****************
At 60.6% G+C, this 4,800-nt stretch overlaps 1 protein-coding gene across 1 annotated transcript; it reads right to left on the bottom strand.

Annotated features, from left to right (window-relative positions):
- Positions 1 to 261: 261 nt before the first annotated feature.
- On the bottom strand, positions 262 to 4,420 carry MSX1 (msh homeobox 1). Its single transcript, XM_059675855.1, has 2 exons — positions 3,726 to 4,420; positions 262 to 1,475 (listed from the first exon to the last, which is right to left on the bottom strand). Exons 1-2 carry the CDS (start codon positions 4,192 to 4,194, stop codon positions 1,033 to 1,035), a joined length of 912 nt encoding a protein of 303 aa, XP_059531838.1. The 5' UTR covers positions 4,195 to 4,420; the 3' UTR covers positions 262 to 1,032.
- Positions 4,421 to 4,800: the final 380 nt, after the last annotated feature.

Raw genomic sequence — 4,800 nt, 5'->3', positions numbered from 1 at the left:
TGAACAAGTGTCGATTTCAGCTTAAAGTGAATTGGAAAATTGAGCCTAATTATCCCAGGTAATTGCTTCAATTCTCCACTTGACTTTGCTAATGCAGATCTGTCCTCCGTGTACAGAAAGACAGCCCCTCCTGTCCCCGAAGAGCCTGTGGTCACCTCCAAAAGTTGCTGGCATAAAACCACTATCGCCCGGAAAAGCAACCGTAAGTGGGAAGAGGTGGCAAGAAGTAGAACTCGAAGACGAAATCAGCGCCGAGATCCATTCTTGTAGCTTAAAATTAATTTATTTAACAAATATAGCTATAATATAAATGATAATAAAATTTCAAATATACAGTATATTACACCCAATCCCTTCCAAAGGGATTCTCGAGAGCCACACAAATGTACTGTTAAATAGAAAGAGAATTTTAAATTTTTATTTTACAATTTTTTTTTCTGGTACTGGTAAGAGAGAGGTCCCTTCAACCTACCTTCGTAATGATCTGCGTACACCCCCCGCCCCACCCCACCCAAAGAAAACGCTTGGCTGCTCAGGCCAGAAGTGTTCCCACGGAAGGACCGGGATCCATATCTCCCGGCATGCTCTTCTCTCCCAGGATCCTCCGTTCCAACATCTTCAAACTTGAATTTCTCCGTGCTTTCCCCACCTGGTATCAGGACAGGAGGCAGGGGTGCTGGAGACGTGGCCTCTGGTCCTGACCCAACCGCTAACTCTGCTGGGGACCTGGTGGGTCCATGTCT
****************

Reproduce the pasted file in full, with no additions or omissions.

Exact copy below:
At 60.6% G+C, this 4,800-nt stretch overlaps 1 protein-coding gene across 1 annotated transcript; it reads right to left on the bottom strand.

Annotated features, from left to right (window-relative positions):
- Positions 1 to 261: 261 nt before the first annotated feature.
- On the bottom strand, positions 262 to 4,420 carry MSX1 (msh homeobox 1). Its single transcript, XM_059675855.1, has 2 exons — positions 3,726 to 4,420; positions 262 to 1,475 (listed from the first exon to the last, which is right to left on the bottom strand). Exons 1-2 carry the CDS (start codon positions 4,192 to 4,194, stop codon positions 1,033 to 1,035), a joined length of 912 nt encoding a protein of 303 aa, XP_059531838.1. The 5' UTR covers positions 4,195 to 4,420; the 3' UTR covers positions 262 to 1,032.
- Positions 4,421 to 4,800: the final 380 nt, after the last annotated feature.

Raw genomic sequence — 4,800 nt, 5'->3', positions numbered from 1 at the left:
TGAACAAGTGTCGATTTCAGCTTAAAGTGAATTGGAAAATTGAGCCTAATTATCCCAGGTAATTGCTTCAATTCTCCACTTGACTTTGCTAATGCAGATCTGTCCTCCGTGTACAGAAAGACAGCCCCTCCTGTCCCCGAAGAGCCTGTGGTCACCTCCAAAAGTTGCTGGCATAAAACCACTATCGCCCGGAAAAGCAACCGTAAGTGGGAAGAGGTGGCAAGAAGTAGAACTCGAAGACGAAATCAGCGCCGAGATCCATTCTTGTAGCTTAAAATTAATTTATTTAACAAATATAGCTATAATATAAATGATAATAAAATTTCAAATATACAGTATATTACACCCAATCCCTTCCAAAGGGATTCTCGAGAGCCACACAAATGTACTGTTAAATAGAAAGAGAATTTTAAATTTTTATTTTACAATTTTTTTTTCTGGTACTGGTAAGAGAGAGGTCCCTTCAACCTACCTTCGTAATGATCTGCGTACACCCCCCGCCCCACCCCACCCAAAGAAAACGCTTGGCTGCTCAGGCCAGAAGTGTTCCCACGGAAGGACCGGGATCCATATCTCCCGGCATGCTCTTCTCTCCCAGGATCCTCCGTTCCAACATCTTCAAACTTGAATTTCTCCGTGCTTTCCCCACCTGGTATCAGGACAGGAGGCAGGGGTGCTGGAGACGTGGCCTCTGGTCCTGACCCAACCGCTAACTCTGCTGGGGACCTGGTGGGTCCATGTCT